A visit to Vale End Cemetery

Monadnock Ledger-Transcript
Last modified: 10/30/2015 5:48:31 PM
Whatever you do, don’t go to the Vale End Cemetery after dark. There’s a reason that people used to gather there, two or three giggling teenagers or large groups, creeping around by flashlight in the wee hours, — to the point that the town of Wilton had to ban visitors to the graveyard from dusk to 7 a.m. Yes, there’s a reason: Folks say it’s haunted.

With Halloween on the brain, I headed up to the cemetery ahead of the setting sun on a chilly fall evening last week. As I drove up the hill, I could see someone waiting for me, gazing off into the wooded depths of the surrounding forest, shadows growing long. It was paranormal expert Shane Sirois of New Ipswich, a longtime ghost hunter; who better, I’d thought, to help me navigate the markers and memories of the ancient cemetery than he?

This wasn’t Sirois’s first trip to Vale End, by any means. “There are tons of cemeteries out there that people say are haunted — they aren’t,” Sirois said. “This is the only active cemetery I’ve ever been to — and it’s not because of the cemetery, it’s because of the land and the properties around it. And it’s not evil! It’s peaceful.”

Sirois recalled his first visit, fishing down in the Sand Hill Road reservoir downhill from the cemetery. He looked up and saw a woman walking into the woods, up an overgrown trail toward the graveyard. Where she’d come from, he could not imagine. He said he chased her up the hill, but she was out of sight, and by the time he got to the top, she was gone.

The experience may have spooked the average observer, but Sirois said he’s seen it all.

“To see a full-body apparition — for some people, that freaks the crap out of them! For me, it’s second nature,” Sirois said.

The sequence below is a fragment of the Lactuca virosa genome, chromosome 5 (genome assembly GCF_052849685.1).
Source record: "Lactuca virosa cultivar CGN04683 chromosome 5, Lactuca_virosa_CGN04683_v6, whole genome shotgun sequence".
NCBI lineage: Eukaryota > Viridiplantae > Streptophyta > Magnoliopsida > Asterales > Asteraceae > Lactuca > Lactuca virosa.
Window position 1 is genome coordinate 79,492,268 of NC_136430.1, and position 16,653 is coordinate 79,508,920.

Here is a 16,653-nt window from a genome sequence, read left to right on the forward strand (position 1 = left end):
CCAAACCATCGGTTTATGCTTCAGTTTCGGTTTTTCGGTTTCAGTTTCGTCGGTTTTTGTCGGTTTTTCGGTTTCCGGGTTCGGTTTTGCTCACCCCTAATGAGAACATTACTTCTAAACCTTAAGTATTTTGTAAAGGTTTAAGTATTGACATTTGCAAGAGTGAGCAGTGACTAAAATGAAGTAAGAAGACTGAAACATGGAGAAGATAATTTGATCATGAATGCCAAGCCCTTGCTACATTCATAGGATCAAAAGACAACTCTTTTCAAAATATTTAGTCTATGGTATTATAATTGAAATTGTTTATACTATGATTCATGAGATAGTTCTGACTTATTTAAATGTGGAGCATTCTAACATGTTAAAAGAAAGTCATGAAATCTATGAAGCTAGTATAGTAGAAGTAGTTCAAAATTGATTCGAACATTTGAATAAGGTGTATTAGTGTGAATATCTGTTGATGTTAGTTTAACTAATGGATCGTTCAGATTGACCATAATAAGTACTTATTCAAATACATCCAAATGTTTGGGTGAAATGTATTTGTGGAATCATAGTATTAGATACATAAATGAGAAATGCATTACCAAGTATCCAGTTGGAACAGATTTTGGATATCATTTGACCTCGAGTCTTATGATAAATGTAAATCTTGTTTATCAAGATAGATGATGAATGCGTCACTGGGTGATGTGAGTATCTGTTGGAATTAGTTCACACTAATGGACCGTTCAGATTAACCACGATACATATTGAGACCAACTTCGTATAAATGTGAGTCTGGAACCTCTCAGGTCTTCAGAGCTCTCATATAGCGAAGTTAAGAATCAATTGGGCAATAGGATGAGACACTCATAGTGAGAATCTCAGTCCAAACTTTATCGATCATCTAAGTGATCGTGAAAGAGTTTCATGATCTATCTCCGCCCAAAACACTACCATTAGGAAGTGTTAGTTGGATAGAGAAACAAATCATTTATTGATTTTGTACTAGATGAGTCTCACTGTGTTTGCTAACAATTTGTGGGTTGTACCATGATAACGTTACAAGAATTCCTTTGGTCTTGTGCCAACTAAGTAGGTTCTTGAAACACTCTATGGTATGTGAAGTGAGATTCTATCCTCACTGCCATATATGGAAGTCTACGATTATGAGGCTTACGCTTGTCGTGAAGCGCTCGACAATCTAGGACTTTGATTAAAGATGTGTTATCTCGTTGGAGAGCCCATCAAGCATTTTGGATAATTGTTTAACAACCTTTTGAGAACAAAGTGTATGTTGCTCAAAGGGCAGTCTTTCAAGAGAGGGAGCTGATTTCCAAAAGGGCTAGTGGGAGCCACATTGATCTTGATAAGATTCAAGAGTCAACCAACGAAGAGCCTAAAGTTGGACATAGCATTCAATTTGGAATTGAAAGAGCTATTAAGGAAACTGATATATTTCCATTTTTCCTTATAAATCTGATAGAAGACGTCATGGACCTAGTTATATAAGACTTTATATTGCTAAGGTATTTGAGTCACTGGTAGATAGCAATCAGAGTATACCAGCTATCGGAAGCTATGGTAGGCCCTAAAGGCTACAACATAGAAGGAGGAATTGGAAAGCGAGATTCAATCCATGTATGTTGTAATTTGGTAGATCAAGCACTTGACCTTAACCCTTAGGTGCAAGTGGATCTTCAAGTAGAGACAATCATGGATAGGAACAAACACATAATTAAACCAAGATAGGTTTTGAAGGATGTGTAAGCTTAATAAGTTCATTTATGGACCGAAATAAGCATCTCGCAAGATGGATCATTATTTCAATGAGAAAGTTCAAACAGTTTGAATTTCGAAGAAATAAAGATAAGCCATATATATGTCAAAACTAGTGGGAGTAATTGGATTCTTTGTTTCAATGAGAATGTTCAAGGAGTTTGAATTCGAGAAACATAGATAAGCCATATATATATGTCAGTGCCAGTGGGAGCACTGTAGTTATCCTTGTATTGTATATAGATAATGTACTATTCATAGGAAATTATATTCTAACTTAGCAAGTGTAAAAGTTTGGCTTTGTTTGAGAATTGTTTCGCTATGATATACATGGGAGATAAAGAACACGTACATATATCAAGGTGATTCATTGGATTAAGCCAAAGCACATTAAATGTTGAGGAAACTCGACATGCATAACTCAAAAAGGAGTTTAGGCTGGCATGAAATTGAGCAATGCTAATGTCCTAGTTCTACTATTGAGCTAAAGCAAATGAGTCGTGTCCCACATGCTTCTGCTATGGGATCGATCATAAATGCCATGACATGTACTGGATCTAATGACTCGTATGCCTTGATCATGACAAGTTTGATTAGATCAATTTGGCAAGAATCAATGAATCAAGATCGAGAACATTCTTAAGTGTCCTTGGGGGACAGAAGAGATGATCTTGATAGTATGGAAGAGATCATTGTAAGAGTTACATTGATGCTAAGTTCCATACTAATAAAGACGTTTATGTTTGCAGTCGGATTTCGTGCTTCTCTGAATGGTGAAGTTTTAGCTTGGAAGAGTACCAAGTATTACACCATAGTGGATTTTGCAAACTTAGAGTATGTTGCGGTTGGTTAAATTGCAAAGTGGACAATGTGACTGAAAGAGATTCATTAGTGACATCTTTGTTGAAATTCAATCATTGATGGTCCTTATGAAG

It was the first apparition Sirois said he’d seen at Vale End, but it wouldn’t be the last. On subsequent trips, he recounted, Sirois saw a bearded figure pacing back and forth, seemingly searching for a low-lying gravestone, and a little girl, who walked toward the stone wall at the edge of the cemetery before dissipating before his very eyes.

Although he reported numerous apparitions at Vale End, he said he’d never seen one he could identify as Mary Ritter Spaulding, the so-called “Blue Lady” of legend who supposedly haunts the grounds. We checked out the gravestone — currently riddled with a spate of juvenile graffiti — but neither saw nor felt anything out of sorts.

Sirois has appeared on television and on numerous radio programs, and had some of his investigations featured in books on the paranormal. Last week, he took a little time off from investigating a “highly active” house in Connecticut to give a talk at the New Ipswich Library — and meet with me at Vale End. But what makes him such an expert?

To hear him tell it, a long, mysterious sickness as a child culminated in a “death experience,” during which, he said, he was shown things that let him understand the true mechanics of a haunt.

Sirois said that he can not only identify a haunt, but “reverse engineer” one as well — “and I have done that,” he said, in a controlled environment. How he does that, though, is something that will remain secret, as he said he “can not and will not” share the secrets revealed in his death experience.

Believe him or not, Sirois’s conviction seemed real, and he has a message of positivity behind his investigations and lectures. When he speaks with those who think they’re haunted, they often are; sometimes it’s a ghost, other times it’s merely negative energy (often, it’s both).

“I get to send them in a more positive direction in their personal lives,” Sirois said, “and I get to rid them of their negative memories that they’ve latched onto.”

We kept chatting, and Sirois told me of another apparition he’d seen, this one while doing a side job renovating a house in southern New Hampshire. The family was on vacation, the doors and windows were locked, but Sirois said he looked up to see a man standing in the doorway. The man, he said, was just as surprised to see Sirois as Sirois was to see him, and the figure promptly bolted, disappearing with no apparent explanation.

“Then I thought — what if I was his ghost?” Sirois said.

Before long, the sun was fully down, and we were standing in pitch darkness, talking about ghosts. Dusk came quick, and we had to make tracks hastily lest the authorities came around.

I took a last look back toward the Mary Ritter Spaulding grave. Was that a blue spark I saw, dancing like a fairy in the night, just above the headstone? Probably just a distant headlight on the Isaac Frye Highway, briefly visible through the trees, I reassured myself.



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